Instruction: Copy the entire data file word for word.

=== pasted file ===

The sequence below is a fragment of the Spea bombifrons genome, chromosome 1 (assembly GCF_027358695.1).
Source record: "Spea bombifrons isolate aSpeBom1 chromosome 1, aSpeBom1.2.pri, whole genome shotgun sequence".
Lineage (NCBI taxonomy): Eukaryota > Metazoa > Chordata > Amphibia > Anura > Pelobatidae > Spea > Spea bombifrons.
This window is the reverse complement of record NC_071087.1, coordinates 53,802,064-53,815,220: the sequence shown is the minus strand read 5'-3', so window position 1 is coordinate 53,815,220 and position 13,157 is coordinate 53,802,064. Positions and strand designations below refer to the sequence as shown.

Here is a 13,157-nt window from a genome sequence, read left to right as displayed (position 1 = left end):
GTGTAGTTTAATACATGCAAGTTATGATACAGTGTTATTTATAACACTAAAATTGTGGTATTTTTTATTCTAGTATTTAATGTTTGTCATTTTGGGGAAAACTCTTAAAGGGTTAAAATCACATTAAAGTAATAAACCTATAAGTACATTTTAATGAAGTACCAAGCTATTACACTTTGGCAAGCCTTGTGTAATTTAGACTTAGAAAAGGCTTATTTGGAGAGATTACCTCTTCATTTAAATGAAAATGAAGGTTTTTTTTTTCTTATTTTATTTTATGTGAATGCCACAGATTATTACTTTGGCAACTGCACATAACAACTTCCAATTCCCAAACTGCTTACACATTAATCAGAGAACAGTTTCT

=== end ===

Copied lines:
The sequence below is a fragment of the Spea bombifrons genome, chromosome 1 (assembly GCF_027358695.1).
Source record: "Spea bombifrons isolate aSpeBom1 chromosome 1, aSpeBom1.2.pri, whole genome shotgun sequence".
Lineage (NCBI taxonomy): Eukaryota > Metazoa > Chordata > Amphibia > Anura > Pelobatidae > Spea > Spea bombifrons.
This window is the reverse complement of record NC_071087.1, coordinates 53,802,064-53,815,220: the sequence shown is the minus strand read 5'-3', so window position 1 is coordinate 53,815,220 and position 13,157 is coordinate 53,802,064. Positions and strand designations below refer to the sequence as shown.

Here is a 13,157-nt window from a genome sequence, read left to right as displayed (position 1 = left end):
GTGTAGTTTAATACATGCAAGTTATGATACAGTGTTATTTATAACACTAAAATTGTGGTATTTTTTATTCTAGTATTTAATGTTTGTCATTTTGGGGAAAACTCTTAAAGGGTTAAAATCACATTAAAGTAATAAACCTATAAGTACATTTTAATGAAGTACCAAGCTATTACACTTTGGCAAGCCTTGTGTAATTTAGACTTAGAAAAGGCTTATTTGGAGAGATTACCTCTTCATTTAAATGAAAATGAAGGTTTTTTTTTTCTTATTTTATTTTATGTGAATGCCACAGATTATTACTTTGGCAACTGCACATAACAACTTCCAATTCCCAAACTGCTTACACATTAATCAGAGAACAGTTTCT